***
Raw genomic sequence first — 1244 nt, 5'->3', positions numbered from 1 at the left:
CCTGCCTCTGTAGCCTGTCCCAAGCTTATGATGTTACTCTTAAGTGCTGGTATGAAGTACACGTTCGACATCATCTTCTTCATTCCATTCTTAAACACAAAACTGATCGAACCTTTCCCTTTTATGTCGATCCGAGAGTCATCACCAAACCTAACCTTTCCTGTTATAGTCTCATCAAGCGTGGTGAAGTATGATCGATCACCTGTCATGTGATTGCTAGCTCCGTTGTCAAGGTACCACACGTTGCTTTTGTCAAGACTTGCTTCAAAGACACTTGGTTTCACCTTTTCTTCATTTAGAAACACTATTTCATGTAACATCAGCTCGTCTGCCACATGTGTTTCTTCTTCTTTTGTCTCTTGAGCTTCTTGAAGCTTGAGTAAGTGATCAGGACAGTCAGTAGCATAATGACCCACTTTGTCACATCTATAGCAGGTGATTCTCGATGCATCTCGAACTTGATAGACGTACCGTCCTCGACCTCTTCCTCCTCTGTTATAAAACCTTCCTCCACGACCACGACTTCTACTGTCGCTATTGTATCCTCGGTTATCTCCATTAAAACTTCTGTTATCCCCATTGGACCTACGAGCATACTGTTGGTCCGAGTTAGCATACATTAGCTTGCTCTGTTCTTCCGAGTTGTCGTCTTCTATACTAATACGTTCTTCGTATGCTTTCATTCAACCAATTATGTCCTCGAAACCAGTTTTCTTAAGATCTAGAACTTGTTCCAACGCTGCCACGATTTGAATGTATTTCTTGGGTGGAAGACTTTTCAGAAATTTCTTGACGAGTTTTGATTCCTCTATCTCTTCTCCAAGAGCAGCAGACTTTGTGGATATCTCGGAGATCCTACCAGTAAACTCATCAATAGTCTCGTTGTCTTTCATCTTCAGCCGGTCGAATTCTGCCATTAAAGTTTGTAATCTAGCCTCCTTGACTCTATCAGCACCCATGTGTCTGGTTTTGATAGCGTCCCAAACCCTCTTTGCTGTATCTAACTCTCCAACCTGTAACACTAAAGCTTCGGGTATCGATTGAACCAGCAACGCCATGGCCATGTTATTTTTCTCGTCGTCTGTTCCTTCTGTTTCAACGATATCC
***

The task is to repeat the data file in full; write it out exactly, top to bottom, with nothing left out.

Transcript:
Raw genomic sequence first — 1244 nt, 5'->3', positions numbered from 1 at the left:
CCTGCCTCTGTAGCCTGTCCCAAGCTTATGATGTTACTCTTAAGTGCTGGTATGAAGTACACGTTCGACATCATCTTCTTCATTCCATTCTTAAACACAAAACTGATCGAACCTTTCCCTTTTATGTCGATCCGAGAGTCATCACCAAACCTAACCTTTCCTGTTATAGTCTCATCAAGCGTGGTGAAGTATGATCGATCACCTGTCATGTGATTGCTAGCTCCGTTGTCAAGGTACCACACGTTGCTTTTGTCAAGACTTGCTTCAAAGACACTTGGTTTCACCTTTTCTTCATTTAGAAACACTATTTCATGTAACATCAGCTCGTCTGCCACATGTGTTTCTTCTTCTTTTGTCTCTTGAGCTTCTTGAAGCTTGAGTAAGTGATCAGGACAGTCAGTAGCATAATGACCCACTTTGTCACATCTATAGCAGGTGATTCTCGATGCATCTCGAACTTGATAGACGTACCGTCCTCGACCTCTTCCTCCTCTGTTATAAAACCTTCCTCCACGACCACGACTTCTACTGTCGCTATTGTATCCTCGGTTATCTCCATTAAAACTTCTGTTATCCCCATTGGACCTACGAGCATACTGTTGGTCCGAGTTAGCATACATTAGCTTGCTCTGTTCTTCCGAGTTGTCGTCTTCTATACTAATACGTTCTTCGTATGCTTTCATTCAACCAATTATGTCCTCGAAACCAGTTTTCTTAAGATCTAGAACTTGTTCCAACGCTGCCACGATTTGAATGTATTTCTTGGGTGGAAGACTTTTCAGAAATTTCTTGACGAGTTTTGATTCCTCTATCTCTTCTCCAAGAGCAGCAGACTTTGTGGATATCTCGGAGATCCTACCAGTAAACTCATCAATAGTCTCGTTGTCTTTCATCTTCAGCCGGTCGAATTCTGCCATTAAAGTTTGTAATCTAGCCTCCTTGACTCTATCAGCACCCATGTGTCTGGTTTTGATAGCGTCCCAAACCCTCTTTGCTGTATCTAACTCTCCAACCTGTAACACTAAAGCTTCGGGTATCGATTGAACCAGCAACGCCATGGCCATGTTATTTTTCTCGTCGTCTGTTCCTTCTGTTTCAACGATATCC